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Research Report

Where’s the money in sustainability for chemical companies?

Growing demand for sustainability-related products will create a US$200 billion opportunity for chemical companies—if they can reinvent themselves.

5-minute read

In brief

  • Recent research says that sustainability-related offerings are creating a US$200 billion opportunity for chemical companies.
  • The industry may struggle to keep up with sustainability-related demand, creating an obstacle to growth.
  • To succeed, chemical companies can take steps to ensure they have the access to feedstocks, IP and partners that will be critical to meeting demand.

Sustainability: A key driver of future growth

Chemical companies have been investing in a growing number of sustainability-related initiatives in recent years. But they also face increased regulation around sustainability, including mandatory targets for greenhouse gas emissions and plastics recycling. This has led many to question whether the shift to sustainability will bring real value to the industry.

The answer is “yes.” Over the next five years, sustainability-related offerings will account for nearly one-third of industry growth, creating a potential US$200 billion opportunity. The compound annual growth rate for these offerings is expected to be 11% through 2027, compared to a 2% rate for “traditional” industry products. Thus, sustainability-related offerings are an especially attractive opportunity.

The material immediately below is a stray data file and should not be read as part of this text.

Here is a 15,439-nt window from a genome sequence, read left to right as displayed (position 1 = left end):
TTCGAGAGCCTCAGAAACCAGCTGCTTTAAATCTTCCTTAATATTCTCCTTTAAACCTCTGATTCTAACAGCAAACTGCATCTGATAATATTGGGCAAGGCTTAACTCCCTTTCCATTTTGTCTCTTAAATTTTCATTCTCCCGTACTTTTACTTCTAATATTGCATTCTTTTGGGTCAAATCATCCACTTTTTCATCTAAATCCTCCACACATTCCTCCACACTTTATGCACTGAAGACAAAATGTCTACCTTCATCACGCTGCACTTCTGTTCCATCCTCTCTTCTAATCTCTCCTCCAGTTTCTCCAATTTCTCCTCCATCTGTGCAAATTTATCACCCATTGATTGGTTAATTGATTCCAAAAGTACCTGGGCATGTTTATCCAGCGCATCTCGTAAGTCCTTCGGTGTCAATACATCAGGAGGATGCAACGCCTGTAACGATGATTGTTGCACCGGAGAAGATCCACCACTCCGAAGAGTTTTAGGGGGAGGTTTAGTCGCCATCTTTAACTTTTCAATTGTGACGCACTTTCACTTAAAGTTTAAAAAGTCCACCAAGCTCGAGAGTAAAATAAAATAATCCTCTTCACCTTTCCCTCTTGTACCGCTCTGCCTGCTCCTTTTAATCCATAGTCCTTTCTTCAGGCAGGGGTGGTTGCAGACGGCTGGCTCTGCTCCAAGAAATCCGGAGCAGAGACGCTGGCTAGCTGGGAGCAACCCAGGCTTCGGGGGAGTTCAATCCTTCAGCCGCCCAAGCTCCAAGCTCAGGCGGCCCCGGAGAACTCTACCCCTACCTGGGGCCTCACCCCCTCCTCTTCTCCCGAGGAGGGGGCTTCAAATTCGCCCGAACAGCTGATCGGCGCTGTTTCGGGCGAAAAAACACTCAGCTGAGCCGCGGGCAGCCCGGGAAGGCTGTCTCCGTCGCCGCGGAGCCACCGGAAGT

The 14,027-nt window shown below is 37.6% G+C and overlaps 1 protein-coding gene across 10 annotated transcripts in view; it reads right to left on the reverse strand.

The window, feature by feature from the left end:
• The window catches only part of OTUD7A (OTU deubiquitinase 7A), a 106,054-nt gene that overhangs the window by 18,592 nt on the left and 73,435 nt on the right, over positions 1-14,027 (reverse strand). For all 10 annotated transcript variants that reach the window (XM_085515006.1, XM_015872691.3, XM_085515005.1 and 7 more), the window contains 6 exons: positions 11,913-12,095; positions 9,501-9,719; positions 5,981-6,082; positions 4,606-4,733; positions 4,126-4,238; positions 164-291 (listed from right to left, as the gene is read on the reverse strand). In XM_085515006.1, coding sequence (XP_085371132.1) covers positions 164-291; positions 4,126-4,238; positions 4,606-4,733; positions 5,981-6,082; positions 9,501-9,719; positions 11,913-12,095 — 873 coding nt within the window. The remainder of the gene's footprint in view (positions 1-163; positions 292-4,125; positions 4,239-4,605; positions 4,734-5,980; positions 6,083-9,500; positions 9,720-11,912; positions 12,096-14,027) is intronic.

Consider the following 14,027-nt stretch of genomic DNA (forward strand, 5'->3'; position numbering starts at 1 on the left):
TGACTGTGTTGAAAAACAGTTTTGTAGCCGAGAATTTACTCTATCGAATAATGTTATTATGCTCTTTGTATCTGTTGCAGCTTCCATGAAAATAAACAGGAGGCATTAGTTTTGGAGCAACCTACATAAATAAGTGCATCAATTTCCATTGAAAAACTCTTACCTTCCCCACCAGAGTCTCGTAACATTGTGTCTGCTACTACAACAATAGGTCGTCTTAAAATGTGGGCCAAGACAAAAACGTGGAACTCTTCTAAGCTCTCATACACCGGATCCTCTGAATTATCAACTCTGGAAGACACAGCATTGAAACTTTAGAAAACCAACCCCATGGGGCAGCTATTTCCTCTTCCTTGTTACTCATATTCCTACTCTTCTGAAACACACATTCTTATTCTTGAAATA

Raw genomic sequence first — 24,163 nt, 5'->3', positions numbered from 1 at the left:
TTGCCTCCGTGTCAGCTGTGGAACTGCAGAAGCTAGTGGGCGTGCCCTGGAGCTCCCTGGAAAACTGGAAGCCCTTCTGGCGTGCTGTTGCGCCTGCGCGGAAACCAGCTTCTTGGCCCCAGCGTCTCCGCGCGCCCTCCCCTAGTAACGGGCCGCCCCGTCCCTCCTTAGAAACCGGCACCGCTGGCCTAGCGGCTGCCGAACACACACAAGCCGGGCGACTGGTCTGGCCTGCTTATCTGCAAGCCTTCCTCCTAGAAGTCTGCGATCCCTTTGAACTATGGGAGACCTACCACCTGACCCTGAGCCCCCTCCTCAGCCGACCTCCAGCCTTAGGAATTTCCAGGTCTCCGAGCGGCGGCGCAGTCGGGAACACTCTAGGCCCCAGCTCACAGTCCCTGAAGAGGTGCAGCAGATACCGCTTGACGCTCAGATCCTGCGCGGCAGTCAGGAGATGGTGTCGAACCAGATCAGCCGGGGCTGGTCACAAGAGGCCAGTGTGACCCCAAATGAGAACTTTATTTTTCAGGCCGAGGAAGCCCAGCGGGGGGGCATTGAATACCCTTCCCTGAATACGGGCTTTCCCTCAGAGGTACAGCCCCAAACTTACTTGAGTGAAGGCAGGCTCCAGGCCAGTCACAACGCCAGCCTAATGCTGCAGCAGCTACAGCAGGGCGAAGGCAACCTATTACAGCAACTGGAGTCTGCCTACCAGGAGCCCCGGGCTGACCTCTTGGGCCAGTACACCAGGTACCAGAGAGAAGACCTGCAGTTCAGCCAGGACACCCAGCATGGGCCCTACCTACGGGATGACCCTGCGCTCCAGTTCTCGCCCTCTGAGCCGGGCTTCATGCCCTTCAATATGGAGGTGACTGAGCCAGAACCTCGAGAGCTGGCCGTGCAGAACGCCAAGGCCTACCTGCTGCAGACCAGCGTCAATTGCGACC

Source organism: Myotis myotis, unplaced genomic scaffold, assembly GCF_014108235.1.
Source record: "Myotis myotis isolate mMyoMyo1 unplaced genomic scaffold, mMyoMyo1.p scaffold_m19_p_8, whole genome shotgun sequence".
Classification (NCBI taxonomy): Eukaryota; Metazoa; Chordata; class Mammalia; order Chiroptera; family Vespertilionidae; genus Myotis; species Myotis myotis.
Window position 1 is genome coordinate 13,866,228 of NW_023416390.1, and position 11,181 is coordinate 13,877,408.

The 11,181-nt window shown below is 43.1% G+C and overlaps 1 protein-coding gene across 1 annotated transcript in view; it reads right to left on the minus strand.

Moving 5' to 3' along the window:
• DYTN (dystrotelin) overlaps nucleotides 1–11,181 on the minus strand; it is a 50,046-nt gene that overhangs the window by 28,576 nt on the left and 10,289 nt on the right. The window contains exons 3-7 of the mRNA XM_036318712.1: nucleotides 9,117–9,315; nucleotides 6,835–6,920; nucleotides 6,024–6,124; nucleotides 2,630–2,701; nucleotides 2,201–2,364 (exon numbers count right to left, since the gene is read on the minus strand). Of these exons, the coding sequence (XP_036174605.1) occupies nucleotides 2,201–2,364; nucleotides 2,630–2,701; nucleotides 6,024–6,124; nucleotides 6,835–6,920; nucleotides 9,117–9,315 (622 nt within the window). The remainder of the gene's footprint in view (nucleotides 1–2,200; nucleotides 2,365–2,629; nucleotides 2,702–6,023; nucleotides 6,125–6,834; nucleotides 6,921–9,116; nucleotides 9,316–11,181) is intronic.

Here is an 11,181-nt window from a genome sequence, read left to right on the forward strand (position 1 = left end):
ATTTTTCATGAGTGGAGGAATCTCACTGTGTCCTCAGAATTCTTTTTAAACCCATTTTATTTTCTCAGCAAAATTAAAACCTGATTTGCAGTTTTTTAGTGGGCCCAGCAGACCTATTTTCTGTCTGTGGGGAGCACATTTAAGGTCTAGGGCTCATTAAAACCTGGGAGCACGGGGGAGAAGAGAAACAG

A chart showing projected chemical industry demand.
A chart showing projected chemical industry demand.

Figure 1: Projected chemical industry demand

About two thirds of this growth will come from existing products and markets related to sustainability, such as insulating materials for buildings, plastics for electric vehicles, polyurethane foams used in windmill blades, and so forth. Many of these offerings will take advantage of existing industry infrastructure, and thus involve relatively low levels of investment and risk. The other third of this growth will come from new markets and offerings, including new electric battery materials, carbon-capture materials and bio-based inks and coatings. This broad mix of traditional and new offerings means that sustainability is creating growth opportunities for companies across the chemical industry.

Can chemical companies keep up?

Chemical companies have been expanding their operations to prepare for this opportunity. An analysis of company announcements shows that over the last five years, the chemical industry has invested an estimated US$60 billion to US$90 billion in new plants that produce sustainability-related products.

A chart showing sustainability-related new plant investments
A chart showing sustainability-related new plant investments

Figure 2: Sustainability-related new plant investments